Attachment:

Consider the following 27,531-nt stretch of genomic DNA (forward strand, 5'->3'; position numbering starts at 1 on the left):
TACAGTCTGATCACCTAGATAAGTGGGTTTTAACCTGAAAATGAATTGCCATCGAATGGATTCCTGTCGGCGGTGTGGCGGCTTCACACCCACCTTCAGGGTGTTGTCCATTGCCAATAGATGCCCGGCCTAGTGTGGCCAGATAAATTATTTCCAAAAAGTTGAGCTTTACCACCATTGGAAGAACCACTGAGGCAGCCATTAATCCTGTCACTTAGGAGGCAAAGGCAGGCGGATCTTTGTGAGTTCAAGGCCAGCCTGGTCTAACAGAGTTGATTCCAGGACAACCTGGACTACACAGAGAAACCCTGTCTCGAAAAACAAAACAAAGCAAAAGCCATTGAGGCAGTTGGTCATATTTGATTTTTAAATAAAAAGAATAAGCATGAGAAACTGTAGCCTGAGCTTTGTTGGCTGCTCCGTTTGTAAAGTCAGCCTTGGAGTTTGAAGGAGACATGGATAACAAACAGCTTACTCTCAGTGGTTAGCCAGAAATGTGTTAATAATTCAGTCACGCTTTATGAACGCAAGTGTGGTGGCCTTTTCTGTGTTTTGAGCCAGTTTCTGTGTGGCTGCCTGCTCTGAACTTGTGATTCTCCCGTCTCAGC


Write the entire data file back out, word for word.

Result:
Consider the following 27,531-nt stretch of genomic DNA (forward strand, 5'->3'; position numbering starts at 1 on the left):
TACAGTCTGATCACCTAGATAAGTGGGTTTTAACCTGAAAATGAATTGCCATCGAATGGATTCCTGTCGGCGGTGTGGCGGCTTCACACCCACCTTCAGGGTGTTGTCCATTGCCAATAGATGCCCGGCCTAGTGTGGCCAGATAAATTATTTCCAAAAAGTTGAGCTTTACCACCATTGGAAGAACCACTGAGGCAGCCATTAATCCTGTCACTTAGGAGGCAAAGGCAGGCGGATCTTTGTGAGTTCAAGGCCAGCCTGGTCTAACAGAGTTGATTCCAGGACAACCTGGACTACACAGAGAAACCCTGTCTCGAAAAACAAAACAAAGCAAAAGCCATTGAGGCAGTTGGTCATATTTGATTTTTAAATAAAAAGAATAAGCATGAGAAACTGTAGCCTGAGCTTTGTTGGCTGCTCCGTTTGTAAAGTCAGCCTTGGAGTTTGAAGGAGACATGGATAACAAACAGCTTACTCTCAGTGGTTAGCCAGAAATGTGTTAATAATTCAGTCACGCTTTATGAACGCAAGTGTGGTGGCCTTTTCTGTGTTTTGAGCCAGTTTCTGTGTGGCTGCCTGCTCTGAACTTGTGATTCTCCCGTCTCAGC